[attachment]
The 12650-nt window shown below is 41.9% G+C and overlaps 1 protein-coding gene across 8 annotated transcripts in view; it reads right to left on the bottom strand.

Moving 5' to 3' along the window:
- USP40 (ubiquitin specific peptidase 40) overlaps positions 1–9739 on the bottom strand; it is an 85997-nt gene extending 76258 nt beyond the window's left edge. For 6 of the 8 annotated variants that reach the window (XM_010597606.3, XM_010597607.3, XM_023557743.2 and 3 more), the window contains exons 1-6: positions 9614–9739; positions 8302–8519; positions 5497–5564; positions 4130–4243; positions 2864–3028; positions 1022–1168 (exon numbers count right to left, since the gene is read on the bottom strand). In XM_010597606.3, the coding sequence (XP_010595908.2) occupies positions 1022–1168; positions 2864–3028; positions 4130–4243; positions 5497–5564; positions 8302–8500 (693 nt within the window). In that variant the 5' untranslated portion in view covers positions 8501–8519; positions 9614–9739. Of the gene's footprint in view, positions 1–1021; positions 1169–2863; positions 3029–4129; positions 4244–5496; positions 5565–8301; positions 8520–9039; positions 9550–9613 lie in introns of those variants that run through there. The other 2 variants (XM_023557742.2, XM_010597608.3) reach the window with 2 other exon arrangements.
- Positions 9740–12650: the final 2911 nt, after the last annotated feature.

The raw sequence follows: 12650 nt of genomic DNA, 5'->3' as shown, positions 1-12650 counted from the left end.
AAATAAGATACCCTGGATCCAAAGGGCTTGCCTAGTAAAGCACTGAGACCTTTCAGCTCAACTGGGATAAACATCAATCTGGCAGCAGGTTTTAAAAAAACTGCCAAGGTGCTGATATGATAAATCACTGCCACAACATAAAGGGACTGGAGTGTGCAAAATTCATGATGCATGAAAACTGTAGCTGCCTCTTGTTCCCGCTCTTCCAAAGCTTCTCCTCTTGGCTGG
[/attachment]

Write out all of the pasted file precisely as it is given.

The 12650-nt window shown below is 41.9% G+C and overlaps 1 protein-coding gene across 8 annotated transcripts in view; it reads right to left on the bottom strand.

Moving 5' to 3' along the window:
- USP40 (ubiquitin specific peptidase 40) overlaps positions 1–9739 on the bottom strand; it is an 85997-nt gene extending 76258 nt beyond the window's left edge. For 6 of the 8 annotated variants that reach the window (XM_010597606.3, XM_010597607.3, XM_023557743.2 and 3 more), the window contains exons 1-6: positions 9614–9739; positions 8302–8519; positions 5497–5564; positions 4130–4243; positions 2864–3028; positions 1022–1168 (exon numbers count right to left, since the gene is read on the bottom strand). In XM_010597606.3, the coding sequence (XP_010595908.2) occupies positions 1022–1168; positions 2864–3028; positions 4130–4243; positions 5497–5564; positions 8302–8500 (693 nt within the window). In that variant the 5' untranslated portion in view covers positions 8501–8519; positions 9614–9739. Of the gene's footprint in view, positions 1–1021; positions 1169–2863; positions 3029–4129; positions 4244–5496; positions 5565–8301; positions 8520–9039; positions 9550–9613 lie in introns of those variants that run through there. The other 2 variants (XM_023557742.2, XM_010597608.3) reach the window with 2 other exon arrangements.
- Positions 9740–12650: the final 2911 nt, after the last annotated feature.

The raw sequence follows: 12650 nt of genomic DNA, 5'->3' as shown, positions 1-12650 counted from the left end.
AAATAAGATACCCTGGATCCAAAGGGCTTGCCTAGTAAAGCACTGAGACCTTTCAGCTCAACTGGGATAAACATCAATCTGGCAGCAGGTTTTAAAAAAACTGCCAAGGTGCTGATATGATAAATCACTGCCACAACATAAAGGGACTGGAGTGTGCAAAATTCATGATGCATGAAAACTGTAGCTGCCTCTTGTTCCCGCTCTTCCAAAGCTTCTCCTCTTGGCTGG